About Flixel

Flixel is an open source game-making library that is completely free for personal or commercial use. Written entirely in ActionScript 3 by Adam “Atomic” Saltsman, and designed to be used with free development tools, Flixel is easy to learn, extend and customize. Flixel has been used in hundreds of games, including IGF nominees, Adult Swim games, and avant-garde experiments. Many Flixel users make their first game ever in Flixel.

Features

Flixel includes some basic features common to many game engines or other game libraries.

  • Display thousands of moving objects
  • Basic collisions between objects
  • Group objects together for simplicity
  • Easily generate and emit particles
  • Create game levels using tilemaps
  • Text display, save games, scrolling
  • Mouse & keyboard input
  • Math & color utilities

Flixel also includes some new "advanced" features, which we'll explore in more detail on the features page.

  • Record and play back replays
  • Powerful interactive debugger
  • Camera system for split screen
  • Pathfinding and following
  • Easy object recycling

History

Adam started working on Flixel in March of 2008, and released the first public version in June 2009. Probably the most commonly asked question about Flixel is "where did it come from?" so we've included a short explanation here.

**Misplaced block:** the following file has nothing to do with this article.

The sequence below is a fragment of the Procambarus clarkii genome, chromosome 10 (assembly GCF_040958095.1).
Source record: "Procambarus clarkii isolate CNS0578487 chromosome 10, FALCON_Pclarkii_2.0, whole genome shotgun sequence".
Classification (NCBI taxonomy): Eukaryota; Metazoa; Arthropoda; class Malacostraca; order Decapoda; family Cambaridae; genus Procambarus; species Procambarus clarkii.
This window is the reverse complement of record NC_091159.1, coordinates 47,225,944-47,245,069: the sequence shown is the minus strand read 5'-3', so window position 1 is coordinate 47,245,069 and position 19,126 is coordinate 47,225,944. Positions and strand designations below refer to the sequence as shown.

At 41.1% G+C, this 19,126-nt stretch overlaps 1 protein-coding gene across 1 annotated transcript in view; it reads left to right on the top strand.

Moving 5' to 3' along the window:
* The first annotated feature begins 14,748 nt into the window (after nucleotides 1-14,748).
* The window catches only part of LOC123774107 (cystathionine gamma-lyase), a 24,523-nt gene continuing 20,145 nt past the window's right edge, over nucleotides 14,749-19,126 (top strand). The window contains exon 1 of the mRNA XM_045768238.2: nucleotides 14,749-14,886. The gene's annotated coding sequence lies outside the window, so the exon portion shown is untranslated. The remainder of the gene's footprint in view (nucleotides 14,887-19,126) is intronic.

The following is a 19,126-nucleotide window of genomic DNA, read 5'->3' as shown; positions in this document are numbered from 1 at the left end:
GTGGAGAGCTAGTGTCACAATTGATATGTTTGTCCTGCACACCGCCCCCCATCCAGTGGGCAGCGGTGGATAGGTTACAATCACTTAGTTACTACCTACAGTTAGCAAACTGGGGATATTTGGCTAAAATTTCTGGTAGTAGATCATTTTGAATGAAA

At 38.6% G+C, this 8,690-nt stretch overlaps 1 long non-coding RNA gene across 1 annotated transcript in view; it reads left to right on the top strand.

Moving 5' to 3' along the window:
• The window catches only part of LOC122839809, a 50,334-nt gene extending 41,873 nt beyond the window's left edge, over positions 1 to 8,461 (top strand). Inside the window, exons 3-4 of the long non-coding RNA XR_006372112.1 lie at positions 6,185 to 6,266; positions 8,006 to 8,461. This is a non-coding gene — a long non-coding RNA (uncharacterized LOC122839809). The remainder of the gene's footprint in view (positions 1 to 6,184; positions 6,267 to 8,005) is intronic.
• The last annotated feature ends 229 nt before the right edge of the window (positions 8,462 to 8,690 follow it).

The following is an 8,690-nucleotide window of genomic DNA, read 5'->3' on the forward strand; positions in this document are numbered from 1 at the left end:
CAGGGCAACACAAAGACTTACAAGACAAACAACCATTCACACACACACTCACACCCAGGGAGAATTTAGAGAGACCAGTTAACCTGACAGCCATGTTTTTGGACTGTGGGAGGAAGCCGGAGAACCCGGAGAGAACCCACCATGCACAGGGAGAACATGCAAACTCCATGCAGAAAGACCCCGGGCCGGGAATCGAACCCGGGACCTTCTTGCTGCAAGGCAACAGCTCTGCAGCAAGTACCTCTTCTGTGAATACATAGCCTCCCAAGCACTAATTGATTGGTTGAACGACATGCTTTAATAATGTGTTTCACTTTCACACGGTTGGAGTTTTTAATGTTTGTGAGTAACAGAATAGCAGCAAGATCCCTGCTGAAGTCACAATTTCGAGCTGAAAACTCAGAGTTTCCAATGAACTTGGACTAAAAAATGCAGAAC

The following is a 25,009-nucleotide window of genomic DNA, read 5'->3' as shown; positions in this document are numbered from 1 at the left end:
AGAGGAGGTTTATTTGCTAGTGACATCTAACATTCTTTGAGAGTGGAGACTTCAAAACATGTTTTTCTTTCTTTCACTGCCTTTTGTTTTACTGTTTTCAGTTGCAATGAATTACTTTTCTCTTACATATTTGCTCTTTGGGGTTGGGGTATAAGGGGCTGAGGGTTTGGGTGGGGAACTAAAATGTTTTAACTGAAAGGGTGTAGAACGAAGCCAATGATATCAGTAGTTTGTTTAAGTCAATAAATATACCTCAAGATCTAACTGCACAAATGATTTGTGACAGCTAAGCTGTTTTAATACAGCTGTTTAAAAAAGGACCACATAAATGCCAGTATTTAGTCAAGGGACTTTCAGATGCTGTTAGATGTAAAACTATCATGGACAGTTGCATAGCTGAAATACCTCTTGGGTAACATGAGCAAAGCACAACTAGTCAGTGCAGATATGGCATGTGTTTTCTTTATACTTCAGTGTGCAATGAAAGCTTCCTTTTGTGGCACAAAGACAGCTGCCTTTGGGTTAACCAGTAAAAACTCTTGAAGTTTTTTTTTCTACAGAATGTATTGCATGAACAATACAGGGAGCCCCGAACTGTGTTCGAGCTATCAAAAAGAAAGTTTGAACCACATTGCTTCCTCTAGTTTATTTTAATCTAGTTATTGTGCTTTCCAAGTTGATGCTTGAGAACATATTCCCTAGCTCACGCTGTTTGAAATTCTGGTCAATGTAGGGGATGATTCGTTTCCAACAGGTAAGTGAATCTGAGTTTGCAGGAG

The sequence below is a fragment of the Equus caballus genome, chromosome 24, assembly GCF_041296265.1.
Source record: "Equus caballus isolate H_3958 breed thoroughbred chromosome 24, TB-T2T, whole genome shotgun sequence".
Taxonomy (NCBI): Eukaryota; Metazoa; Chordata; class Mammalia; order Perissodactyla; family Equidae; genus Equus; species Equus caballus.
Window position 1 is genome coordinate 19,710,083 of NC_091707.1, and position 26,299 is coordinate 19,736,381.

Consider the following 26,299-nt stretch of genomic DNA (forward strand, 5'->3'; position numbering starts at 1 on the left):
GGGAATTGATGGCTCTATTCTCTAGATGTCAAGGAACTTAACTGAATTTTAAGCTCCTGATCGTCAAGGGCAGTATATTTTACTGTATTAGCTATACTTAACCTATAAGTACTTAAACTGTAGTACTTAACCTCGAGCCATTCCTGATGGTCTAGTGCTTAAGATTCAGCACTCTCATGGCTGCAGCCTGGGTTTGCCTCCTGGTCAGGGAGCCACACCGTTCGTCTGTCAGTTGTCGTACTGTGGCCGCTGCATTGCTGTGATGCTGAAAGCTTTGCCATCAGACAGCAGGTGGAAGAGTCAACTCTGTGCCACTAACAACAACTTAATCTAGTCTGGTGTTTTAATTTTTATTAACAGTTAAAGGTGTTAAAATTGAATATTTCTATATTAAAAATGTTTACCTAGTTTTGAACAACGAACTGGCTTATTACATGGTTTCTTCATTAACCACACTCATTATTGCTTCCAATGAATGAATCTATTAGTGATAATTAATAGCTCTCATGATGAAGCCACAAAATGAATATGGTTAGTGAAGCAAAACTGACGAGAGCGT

“I tried a few different times to make a little game engine type thing that would allow me to make retro games. That just seemed like a fun thing to be able to do for fun on a weekend. I tried it in C++/Python/OpenGL right when I left school, maybe 7 years ago? Anyways, it was a failure. Once ActionScript 3 came out, I was able to do some of the pixel-level stuff that I was really interested in. However, by the time I got my hands on AS3, I was more interested in just making little games, and seeing what patterns evolved. I kept making more complex games by reusing the code from the last project, and eventually those parts that I was seeing in every project got moved to their own folder. I think a lot of coders out there have a folder like this on their hard drive somewhere.”

Contributors

Flixel simply could not be what it is today without help, support and inspiration from a lot of fantastic people. Starting with v2.50, we have relied more on the kindness of strangers than ever before, starting with our awesome all-volunteer web team:

Special Thanks

Rebekah Saltsman puts up with a lot of crap, and without her patience there would not be any Flixel. Paul Veer painted the images on the index and 404 pages, as well as the background tile for this site. Ivan Safrin (F*ck Typing, Bitworld) taught Adam to write Flash games years ago, a pretty big moment in retrospect. A lot of Flixel forum members have caught bugs or contributed great snippets of code, too many people to list here. You’re all awesome. Finally, a big thank you to the indie games community at large, who have been so supportive and helpful and inspiring over the years.

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Blog RSS Feed Report abuse Latest News: Introducing -- Centuple Trouble!

About Centuple Trouble with 0 comments by gbelo on Oct 30th, 2014

What exactly is Centuple Trouble? In a nutshell...